Cryptography, simulacrum, brainwashing: these are topics that contribute to making the spy the mysterious and romantic character who has animated the fantasies of directors such as Alfred Hitchcock, Fritz Lang, John Houston. From silent movies to the latest blockbusters, the combination of film and espionage is constantly regenerated in the art of moving images, often treading the course of history. The exhibition “Top secret: Cinéma et Espionnage” at the Cinémathèque française in Paris, curated by Alexandra Midal and Matthieu Orléan, offers a fresh look at them. Transcending clichés, the exhibition dedicates a space to female detectives who have taken part in the history of cinema since its origins (removing them from the sexist honey trap stereotype) and pays tribute to the key role of design and interior sets in defining the framework of stories and their hidden meaning.
Like a talented actor, the detective knows how to disguise himself and switch from one personality to another. Like a skilled film–maker, he is familiar with the art of faking reality to tell a story; he knows how to make use of technology in order to frame hidden scenes and record sounds remotely. The core of this commonality consists of many highly sophisticated devices. And it is precisely around these devices that a technophilia develops, which is exemplified by the countless numerous “gadgets” in the exhibition. Rare and original documents (umbrellas, cigarette cases, suitcases, lighters with cameras, etc.) that in revealing and exposing the complex spy mechanisms concealed within common household objects highlight how design and technology insinuate themselves into our daily intimacy, acting in our unconscious, controlling it and transforming our lives.
It is no coincidence that the popular success of spy cinema peaked in the 1960s, at the height of Cold War tensions. At that time, cinematic fiction became a place for dialogue between East and West, in which the superpowers could learn about the adversary’s procedures and technological advances while clarifying each other’s ideological structures. The world of espionage appeals to the gaze both strategically and visually and aesthetically. In cinema, diegetic space plays a key role in creating a narrative tension, something design does not refrain from. Large glass windows and wide surfaces, unfolded roller shutters and filtered lights on glossy furniture: the sets of spy films, often characterized by a postmodern aura, draw geometries and vanishing lines that overwhelm the viewer’s eye in the dynamic dialogue between space and action.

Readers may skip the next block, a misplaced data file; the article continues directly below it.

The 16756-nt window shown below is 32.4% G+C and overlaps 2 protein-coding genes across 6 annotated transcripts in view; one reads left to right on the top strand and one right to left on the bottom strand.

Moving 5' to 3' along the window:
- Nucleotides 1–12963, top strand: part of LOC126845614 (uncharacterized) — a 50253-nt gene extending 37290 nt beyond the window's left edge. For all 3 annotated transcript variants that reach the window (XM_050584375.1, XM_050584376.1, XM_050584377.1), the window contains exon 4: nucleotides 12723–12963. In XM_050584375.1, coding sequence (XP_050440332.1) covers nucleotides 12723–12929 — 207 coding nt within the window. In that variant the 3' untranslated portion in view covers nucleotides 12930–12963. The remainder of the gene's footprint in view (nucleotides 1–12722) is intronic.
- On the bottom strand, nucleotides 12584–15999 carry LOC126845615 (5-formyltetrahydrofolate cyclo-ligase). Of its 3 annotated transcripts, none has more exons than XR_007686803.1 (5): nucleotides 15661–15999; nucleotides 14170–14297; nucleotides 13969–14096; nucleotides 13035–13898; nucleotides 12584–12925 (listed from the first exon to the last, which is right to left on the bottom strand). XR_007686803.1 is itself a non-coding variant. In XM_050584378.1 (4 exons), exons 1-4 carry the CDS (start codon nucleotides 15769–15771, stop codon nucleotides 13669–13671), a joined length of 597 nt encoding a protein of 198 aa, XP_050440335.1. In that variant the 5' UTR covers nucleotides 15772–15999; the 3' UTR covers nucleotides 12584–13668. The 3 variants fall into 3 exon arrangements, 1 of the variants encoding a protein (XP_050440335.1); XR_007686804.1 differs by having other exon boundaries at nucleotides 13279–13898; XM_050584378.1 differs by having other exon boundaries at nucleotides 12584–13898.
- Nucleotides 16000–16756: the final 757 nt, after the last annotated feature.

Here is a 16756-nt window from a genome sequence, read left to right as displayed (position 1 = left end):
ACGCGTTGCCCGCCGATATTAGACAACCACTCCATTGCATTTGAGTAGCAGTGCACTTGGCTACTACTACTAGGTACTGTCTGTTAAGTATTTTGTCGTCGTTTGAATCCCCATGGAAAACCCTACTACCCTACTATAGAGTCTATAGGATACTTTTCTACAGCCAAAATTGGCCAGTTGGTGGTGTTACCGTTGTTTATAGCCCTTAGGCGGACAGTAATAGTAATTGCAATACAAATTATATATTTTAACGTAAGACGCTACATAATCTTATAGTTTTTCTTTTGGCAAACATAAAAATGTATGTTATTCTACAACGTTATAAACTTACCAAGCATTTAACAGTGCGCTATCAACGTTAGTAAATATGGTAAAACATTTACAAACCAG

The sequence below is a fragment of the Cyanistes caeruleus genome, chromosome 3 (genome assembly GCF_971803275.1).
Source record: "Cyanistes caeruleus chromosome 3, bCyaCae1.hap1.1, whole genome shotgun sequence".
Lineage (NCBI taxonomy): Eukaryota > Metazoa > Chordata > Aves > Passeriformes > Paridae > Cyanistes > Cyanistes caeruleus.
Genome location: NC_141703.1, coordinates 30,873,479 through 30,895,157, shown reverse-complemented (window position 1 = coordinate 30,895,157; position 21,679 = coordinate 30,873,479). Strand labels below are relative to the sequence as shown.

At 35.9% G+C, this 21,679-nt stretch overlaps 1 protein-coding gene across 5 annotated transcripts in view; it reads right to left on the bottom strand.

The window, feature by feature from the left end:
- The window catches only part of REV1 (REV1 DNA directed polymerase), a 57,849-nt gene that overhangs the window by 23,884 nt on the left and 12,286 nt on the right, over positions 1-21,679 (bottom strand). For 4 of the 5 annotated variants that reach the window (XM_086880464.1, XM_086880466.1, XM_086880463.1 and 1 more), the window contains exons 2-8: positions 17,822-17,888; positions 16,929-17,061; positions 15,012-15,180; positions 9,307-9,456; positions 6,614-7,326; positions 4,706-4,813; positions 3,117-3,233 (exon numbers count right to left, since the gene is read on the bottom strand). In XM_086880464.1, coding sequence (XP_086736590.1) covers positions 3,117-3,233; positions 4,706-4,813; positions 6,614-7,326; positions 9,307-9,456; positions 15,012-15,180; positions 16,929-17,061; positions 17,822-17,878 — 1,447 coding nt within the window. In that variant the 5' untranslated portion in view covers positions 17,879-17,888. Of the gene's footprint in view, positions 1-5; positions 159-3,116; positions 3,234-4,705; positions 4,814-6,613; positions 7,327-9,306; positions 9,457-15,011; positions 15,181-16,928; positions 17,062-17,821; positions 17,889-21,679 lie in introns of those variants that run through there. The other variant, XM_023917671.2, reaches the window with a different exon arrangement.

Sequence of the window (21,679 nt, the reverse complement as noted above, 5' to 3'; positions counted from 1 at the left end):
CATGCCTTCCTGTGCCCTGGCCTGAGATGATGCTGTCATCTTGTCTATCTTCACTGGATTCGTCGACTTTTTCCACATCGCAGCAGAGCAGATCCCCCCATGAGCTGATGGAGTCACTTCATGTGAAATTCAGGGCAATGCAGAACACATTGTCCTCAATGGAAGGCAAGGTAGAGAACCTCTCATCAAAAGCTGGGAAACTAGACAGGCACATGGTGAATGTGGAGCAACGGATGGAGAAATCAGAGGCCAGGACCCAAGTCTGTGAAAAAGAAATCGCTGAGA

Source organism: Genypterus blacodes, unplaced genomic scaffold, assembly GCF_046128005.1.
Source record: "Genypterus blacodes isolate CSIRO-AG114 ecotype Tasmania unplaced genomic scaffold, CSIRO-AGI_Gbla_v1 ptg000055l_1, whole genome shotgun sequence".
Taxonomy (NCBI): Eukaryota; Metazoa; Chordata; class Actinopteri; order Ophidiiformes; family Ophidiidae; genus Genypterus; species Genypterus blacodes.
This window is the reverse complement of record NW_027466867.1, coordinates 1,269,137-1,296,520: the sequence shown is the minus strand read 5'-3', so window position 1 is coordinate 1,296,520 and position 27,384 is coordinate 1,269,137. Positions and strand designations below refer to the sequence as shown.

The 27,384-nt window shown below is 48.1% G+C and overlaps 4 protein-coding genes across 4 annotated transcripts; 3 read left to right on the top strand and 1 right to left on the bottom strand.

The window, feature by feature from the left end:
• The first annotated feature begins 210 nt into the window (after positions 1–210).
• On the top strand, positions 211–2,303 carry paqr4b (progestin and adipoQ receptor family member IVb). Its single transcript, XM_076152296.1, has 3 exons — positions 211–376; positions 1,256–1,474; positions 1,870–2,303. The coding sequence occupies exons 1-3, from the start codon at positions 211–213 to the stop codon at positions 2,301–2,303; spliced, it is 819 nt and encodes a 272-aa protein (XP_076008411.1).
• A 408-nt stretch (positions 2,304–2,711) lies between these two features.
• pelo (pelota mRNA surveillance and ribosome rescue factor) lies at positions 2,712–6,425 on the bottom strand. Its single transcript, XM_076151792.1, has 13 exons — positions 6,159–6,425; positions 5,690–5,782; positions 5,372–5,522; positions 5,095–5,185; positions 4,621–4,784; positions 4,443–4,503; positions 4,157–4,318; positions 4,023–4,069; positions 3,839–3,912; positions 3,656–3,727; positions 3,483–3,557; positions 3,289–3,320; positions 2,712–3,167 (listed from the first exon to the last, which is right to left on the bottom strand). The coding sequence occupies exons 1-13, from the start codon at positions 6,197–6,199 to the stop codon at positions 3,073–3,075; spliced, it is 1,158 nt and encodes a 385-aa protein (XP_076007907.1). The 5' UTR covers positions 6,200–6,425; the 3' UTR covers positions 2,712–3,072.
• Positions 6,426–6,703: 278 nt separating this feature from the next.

The exhibition showcases valuable sketches of some iconic interiors, including those by Alfred Junge for The Man Who Knew Too Much (Alfred Hitchcock, 1934), Jean d’Eaubonne for Charade (Stanley Donen, 1963), Lucien Aguettand for Nick Carter va tout casser (Henri Decoin, 1964) and others. Special space is devoted to Ken Adam, the Oscar-winning decorator of James Bond, who contributed more than 70 sets to the art of film–making, including the memorable war room in Dr. Strangelove (Stanley Kubrick, 1964).
On the big screen, design and technique (even science fiction) generate a combination of which The Ipcress File (Sidney J. Furie, 1965) is one of its most original examples. Indeed, one of the torture scenes is inspired by Ken Isaacs’ Knowledge Box, in which spy Harry Palmer (Michael Caine) manages to withstand a brainwashing. The designer had come up with an enclosed spatial and audiovisual device, the result of research on immersive pedagogy, in which the person inside was bombarded with sound and images projected on the walls for about five minutes. Isaacs was reportedly contacted by the CIA, which was probably interested in the project for MK–Ultra operations, the secret mind control program.
“Top secret” is a true exhibition around the history and geopolitics of modernity by means of the design of ambiguity and secrecy, concluding with a look at the technological practices of the 21st century, in which the art of intelligence raises ethical and political questions that generate new artistic forms and many anxieties about the status of our reality.